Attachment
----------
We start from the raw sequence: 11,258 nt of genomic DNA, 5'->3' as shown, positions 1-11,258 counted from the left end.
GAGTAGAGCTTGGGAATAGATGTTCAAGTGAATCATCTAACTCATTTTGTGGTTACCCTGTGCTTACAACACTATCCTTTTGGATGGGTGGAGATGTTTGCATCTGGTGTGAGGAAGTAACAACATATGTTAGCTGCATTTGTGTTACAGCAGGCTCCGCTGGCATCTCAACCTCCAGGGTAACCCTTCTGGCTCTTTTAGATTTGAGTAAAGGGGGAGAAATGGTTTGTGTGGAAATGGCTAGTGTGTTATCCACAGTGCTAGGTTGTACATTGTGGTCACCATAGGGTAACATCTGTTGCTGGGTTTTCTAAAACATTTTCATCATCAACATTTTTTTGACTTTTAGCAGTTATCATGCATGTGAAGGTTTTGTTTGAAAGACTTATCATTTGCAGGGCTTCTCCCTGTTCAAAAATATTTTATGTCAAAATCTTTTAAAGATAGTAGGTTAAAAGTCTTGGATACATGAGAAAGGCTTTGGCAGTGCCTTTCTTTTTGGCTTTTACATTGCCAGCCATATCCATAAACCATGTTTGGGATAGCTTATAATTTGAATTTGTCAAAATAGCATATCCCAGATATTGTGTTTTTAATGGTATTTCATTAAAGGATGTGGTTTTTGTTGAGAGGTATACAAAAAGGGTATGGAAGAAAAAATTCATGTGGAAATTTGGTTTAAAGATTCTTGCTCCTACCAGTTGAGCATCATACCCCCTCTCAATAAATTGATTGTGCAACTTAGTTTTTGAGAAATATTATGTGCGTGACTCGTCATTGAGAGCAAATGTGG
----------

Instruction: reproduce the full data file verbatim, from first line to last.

We start from the raw sequence: 11,258 nt of genomic DNA, 5'->3' as shown, positions 1-11,258 counted from the left end.
GAGTAGAGCTTGGGAATAGATGTTCAAGTGAATCATCTAACTCATTTTGTGGTTACCCTGTGCTTACAACACTATCCTTTTGGATGGGTGGAGATGTTTGCATCTGGTGTGAGGAAGTAACAACATATGTTAGCTGCATTTGTGTTACAGCAGGCTCCGCTGGCATCTCAACCTCCAGGGTAACCCTTCTGGCTCTTTTAGATTTGAGTAAAGGGGGAGAAATGGTTTGTGTGGAAATGGCTAGTGTGTTATCCACAGTGCTAGGTTGTACATTGTGGTCACCATAGGGTAACATCTGTTGCTGGGTTTTCTAAAACATTTTCATCATCAACATTTTTTTGACTTTTAGCAGTTATCATGCATGTGAAGGTTTTGTTTGAAAGACTTATCATTTGCAGGGCTTCTCCCTGTTCAAAAATATTTTATGTCAAAATCTTTTAAAGATAGTAGGTTAAAAGTCTTGGATACATGAGAAAGGCTTTGGCAGTGCCTTTCTTTTTGGCTTTTACATTGCCAGCCATATCCATAAACCATGTTTGGGATAGCTTATAATTTGAATTTGTCAAAATAGCATATCCCAGATATTGTGTTTTTAATGGTATTTCATTAAAGGATGTGGTTTTTGTTGAGAGGTATACAAAAAGGGTATGGAAGAAAAAATTCATGTGGAAATTTGGTTTAAAGATTCTTGCTCCTACCAGTTGAGCATCATACCCCCTCTCAATAAATTGATTGTGCAACTTAGTTTTTGAGAAATATTATGTGCGTGACTCGTCATTGAGAGCAAATGTGG